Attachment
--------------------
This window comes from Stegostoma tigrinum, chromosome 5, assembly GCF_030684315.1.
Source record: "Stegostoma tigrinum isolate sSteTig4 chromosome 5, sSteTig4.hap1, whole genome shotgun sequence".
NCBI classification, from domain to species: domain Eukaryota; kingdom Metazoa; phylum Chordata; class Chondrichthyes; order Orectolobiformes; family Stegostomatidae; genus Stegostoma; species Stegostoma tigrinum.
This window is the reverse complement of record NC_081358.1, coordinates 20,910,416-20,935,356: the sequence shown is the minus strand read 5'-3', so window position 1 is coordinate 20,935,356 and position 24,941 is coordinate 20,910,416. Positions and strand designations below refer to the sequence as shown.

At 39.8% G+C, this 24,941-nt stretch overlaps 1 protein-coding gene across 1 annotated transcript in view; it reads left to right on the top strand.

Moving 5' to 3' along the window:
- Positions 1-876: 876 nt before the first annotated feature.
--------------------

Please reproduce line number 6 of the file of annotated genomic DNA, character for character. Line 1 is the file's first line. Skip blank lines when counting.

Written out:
Moving 5' to 3' along the window: